Akiko Futaba, one of Japan’s most popular singers, had a lucky break in utter tragedy on 6 August 1945. Just as the atomic bomb dropped on Hiroshima, the train she was travelling in entered a tunnel. The singer, who had started recording in 1936, lived to the age of 96.

In May, we lost Bob Flanigan of the pioneering vocal group The Four Freshmen; this month the last surviving member of the original line-up, Ross Barbour, died at the age of 82. Through many changes in the line-up, Flanigan and Barbour remained Freshmen until the latter’s retirement in 1977.

I don’t often include recored executives in the In Memoriam series, but there are two this month who qualfy. Rich Fitzgerald, who has died at 64, had a massive influence on pop music. In the 1970s he worked for RSO, with whom he helped spearheaded the massively-selling Saturday Night Fever and Grease soundtracks (and, later, that of Fame). After RSO, he ended up via a handful of record companies as vice-chairman of Warner Bros. Along the way, he helped give artists such as The Pretenders, Prince, Madonna and Green Day achieve their breakthrough.

Frank DiLeo was a executive at Epic Records where he nurtured the careers of acts like Meat Loaf, Luther Vandross, Gloria Estefan, Cyndi Lauper, REO Speedwagon and Quiet Riot, as well as the US success of The Clash and Culture Club. He was twice Michael Jackson’s manager, in the late 1980s and at the time of Jackson’s death. And he played Tuddy Cicero in GoodFellas, impressing as Paulie’s brother who executes Joe Pesci’s obnoxious Tommy character. He also appeared in Wayne’s World.

Finally, it’s not at all usual to include non-musicians on account of their being the subject of a song. But in the case of William ‘Stetson’ Kennedy I must make an exception. The human rights activist’s infiltration of the Ku Klax Klan helped bring down the racist organisation and made it his mission to expose racists. Woody Guthrie wrote a song named after Kennedy.

Trudy Stamper, 94, Grand Ole Opry artist relations manager and first female presenter on US radio, on July 30
Nitty Gritty Dirt Band – Grand Ole Opry Song (1972)
Grand Ole Opry Intro (Prince Albert Theme) (1940)

DeLois Barrett Campbell, 85, singer with gospel group The Barrett Sisters, on August 2

Andrew McDermott, 45, singer of English metal group Threshold, on August 3

Conrad Schnitzler, 74, German musician (Tangerine Dream, Kluster), on August 4

Marshall Grant, 83, country bassist (in the Tennessee Two/Three with Johnny Cash) and manager (Cash, Statler Brothers), on August 6
Johnny Cash & the Tennessee Two – Cry Cry Cry (1955)
Leo Mattioli, 39, Argentine cumbia singer, on August 7
Leo Mattioli – Despues de ti (2006)

Joe Yamanaka, 64, Japanese rock singer, on August 7
Joe Yamanaka – Mama Do You Remember

Billy Grammer, 85, country singer-songwriter and guitarist, on August 10
Billy Grammer – I Wanna Go Home (1963)

Jani Lane (born John Kennedy Oswald), 47, frontman of US glam-metal band Warrant, on August 11
Warrant – Cherry Pie (1990)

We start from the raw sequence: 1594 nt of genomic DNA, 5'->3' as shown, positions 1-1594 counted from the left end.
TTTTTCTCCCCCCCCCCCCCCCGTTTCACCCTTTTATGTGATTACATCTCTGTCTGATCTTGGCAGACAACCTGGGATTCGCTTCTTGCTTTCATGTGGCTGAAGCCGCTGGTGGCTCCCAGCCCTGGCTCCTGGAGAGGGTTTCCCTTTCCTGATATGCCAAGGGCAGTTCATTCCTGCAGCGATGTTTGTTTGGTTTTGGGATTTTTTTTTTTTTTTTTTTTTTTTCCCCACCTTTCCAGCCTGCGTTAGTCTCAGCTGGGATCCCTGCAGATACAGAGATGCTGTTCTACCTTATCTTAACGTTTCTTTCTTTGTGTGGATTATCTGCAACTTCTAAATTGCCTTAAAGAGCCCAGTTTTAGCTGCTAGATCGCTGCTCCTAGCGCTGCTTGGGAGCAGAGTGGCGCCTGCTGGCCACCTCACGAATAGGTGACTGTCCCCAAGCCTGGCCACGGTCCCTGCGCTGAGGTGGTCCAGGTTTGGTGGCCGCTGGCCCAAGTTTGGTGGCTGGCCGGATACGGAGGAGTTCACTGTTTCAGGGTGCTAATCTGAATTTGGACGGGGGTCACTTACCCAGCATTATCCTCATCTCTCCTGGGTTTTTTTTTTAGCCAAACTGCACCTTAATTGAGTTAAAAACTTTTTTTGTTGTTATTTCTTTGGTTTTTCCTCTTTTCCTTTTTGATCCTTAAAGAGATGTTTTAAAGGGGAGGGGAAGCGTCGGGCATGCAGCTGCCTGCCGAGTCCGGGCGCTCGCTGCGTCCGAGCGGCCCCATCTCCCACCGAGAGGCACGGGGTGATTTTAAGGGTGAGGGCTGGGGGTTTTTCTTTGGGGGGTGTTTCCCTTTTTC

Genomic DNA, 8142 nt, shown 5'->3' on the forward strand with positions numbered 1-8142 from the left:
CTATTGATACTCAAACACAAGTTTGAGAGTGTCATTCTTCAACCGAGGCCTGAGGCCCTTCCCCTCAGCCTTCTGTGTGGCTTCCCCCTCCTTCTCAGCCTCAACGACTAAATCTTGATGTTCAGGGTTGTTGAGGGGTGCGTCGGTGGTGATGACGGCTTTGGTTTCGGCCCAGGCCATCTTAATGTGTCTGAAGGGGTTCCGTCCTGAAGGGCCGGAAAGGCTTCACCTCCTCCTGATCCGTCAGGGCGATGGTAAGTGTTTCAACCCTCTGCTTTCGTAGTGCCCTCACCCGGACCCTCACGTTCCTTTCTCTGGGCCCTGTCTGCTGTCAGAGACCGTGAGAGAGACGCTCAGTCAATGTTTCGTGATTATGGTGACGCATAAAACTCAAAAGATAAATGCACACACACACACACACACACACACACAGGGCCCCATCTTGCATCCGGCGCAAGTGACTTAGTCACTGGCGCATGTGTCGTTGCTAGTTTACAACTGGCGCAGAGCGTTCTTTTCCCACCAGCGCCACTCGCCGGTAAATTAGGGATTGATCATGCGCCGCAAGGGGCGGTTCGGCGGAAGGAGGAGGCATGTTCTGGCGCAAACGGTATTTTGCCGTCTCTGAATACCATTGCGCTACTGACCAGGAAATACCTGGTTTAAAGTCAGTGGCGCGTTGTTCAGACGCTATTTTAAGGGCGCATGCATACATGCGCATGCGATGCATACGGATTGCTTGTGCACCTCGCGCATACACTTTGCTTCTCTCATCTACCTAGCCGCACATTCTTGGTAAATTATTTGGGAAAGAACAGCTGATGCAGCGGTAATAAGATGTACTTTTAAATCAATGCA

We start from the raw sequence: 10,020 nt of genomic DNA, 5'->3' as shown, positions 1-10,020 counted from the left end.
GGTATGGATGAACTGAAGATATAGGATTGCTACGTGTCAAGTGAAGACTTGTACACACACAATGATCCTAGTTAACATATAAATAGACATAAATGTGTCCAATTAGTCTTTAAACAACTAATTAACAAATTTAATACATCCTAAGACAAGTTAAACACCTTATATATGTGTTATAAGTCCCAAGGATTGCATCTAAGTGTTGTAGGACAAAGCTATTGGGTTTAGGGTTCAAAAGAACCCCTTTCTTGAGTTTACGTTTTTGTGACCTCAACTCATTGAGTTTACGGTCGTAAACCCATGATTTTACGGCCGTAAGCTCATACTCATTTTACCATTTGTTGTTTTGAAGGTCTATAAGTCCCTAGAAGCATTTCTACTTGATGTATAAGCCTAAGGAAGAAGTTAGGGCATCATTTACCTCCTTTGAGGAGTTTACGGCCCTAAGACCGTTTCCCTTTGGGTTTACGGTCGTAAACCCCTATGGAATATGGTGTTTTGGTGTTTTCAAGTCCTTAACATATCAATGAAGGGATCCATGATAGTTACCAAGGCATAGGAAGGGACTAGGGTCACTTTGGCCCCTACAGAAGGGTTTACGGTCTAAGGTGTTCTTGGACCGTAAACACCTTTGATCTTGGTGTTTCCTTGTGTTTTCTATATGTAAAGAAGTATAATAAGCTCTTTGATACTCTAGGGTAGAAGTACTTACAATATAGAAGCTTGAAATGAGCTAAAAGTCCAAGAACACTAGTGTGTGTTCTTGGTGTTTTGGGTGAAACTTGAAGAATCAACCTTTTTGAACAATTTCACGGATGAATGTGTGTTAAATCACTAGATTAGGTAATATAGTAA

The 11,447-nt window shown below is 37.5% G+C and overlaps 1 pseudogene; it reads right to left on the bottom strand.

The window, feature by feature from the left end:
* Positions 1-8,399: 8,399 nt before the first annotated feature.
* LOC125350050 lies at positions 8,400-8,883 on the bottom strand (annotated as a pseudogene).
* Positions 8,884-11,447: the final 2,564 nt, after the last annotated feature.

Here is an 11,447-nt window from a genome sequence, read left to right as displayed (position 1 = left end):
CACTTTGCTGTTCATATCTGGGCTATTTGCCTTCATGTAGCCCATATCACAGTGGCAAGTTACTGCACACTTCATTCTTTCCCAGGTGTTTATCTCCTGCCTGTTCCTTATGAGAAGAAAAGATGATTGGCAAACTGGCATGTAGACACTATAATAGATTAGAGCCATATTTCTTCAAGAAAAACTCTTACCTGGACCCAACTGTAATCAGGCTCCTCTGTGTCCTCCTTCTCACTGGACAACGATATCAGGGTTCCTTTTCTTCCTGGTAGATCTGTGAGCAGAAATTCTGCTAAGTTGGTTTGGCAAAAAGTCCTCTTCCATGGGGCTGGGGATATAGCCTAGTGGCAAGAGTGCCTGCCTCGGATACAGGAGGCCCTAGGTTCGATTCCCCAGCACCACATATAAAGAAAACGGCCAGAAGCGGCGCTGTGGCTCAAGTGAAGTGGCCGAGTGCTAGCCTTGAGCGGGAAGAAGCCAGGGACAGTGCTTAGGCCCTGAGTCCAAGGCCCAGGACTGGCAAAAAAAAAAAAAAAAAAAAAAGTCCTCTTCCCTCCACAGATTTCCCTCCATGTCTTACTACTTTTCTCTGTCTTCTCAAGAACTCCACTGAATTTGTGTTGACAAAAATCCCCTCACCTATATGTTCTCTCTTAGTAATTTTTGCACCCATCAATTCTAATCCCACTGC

Richard Turner, 27, British jazz trumpeter (Round House), on August 11
Rich Fitzgerald, 64, record executive, on August 15
Frankie Valli – Grease (1978)

Akiko Futaba, 96, Japanese singer, on August 16

Kampane, 33, New York rapper, murdered on August 16

Ross Barbour, 82, last original member of barbershop band The Four Freshmen,
The Four Freshmen – It Happened Once Before (1953), on August 20
Jerry Leiber, 78, legendary songwriter and producer, on August 22
Elvis Presley – I Want To Be Free (1957, as lyricist)
The Clovers – Love Potion Number 9 (1959, as lyricist and co-producer)
The Exciters – Tell Him (1962, as co-producer)
Donald Fagen – Ruby Baby (1982, as lyricist)

Nickolas Ashford, 70, soul singer, songwriter and producer as Ashford & Simpson, on August 22
Marvin Gaye & Tammi Terrell – You’re All I Need To Get By (1968, as songwriter)
Ashford & Simpson – Street Corner (1982)

Glen Croker, 77, singer and lead guitarist of honky tonk band The Hackberry Ramblers (joined in 1959), on August 23

Cephas Mashakada, 51, Zimbabwean sungura musician, on August 23
Esther Gordy Edwards, 91, Motown executive who lent brother Berry Gordy the money to start Motown, and founder of the Hitsville USA museum, on August 24
Rod Stewart – The Motown Song (1990)

Frank DiLeo, 63, music executive, ex-manager of Michael Jackson and actor (GoodFellas, Wayne’s World), on August 24

Laurie McAllister, 53, bassist in The Runaways (post-1978) and founder of The Orchids, on August 25

Liz Meyer, 59, US-born and Netherlands-based blugrass singer, on August 26

William Stetson Kennedy, 94, author who helped bring down the KKK and subject of a Woody Guthrie song, on August 27
Billy Bragg & Wilco – Stetson Kennedy (2000)
Johnny Giosa, 42, drummer of hard rock band BulletBoys, on August 28
BulletBoys – For The Love Of Money (1988)

George Green, 59, songwriter (especially with John Cougar Mellencamp), on August 28
John Cougar – Hurts So Good (1982, as co-writer)

David ‘Honeyboy’ Edwards, 96, Delta blues guitarist and singer, on August 29
David ‘Honeyboy’ Edwards – West Helena Blues (1988)

Alla Bayanova, 97, Russian singer, on August 30
Alla Bayanova – Wolga
Alla Bayanova – Romance Ya ehala domo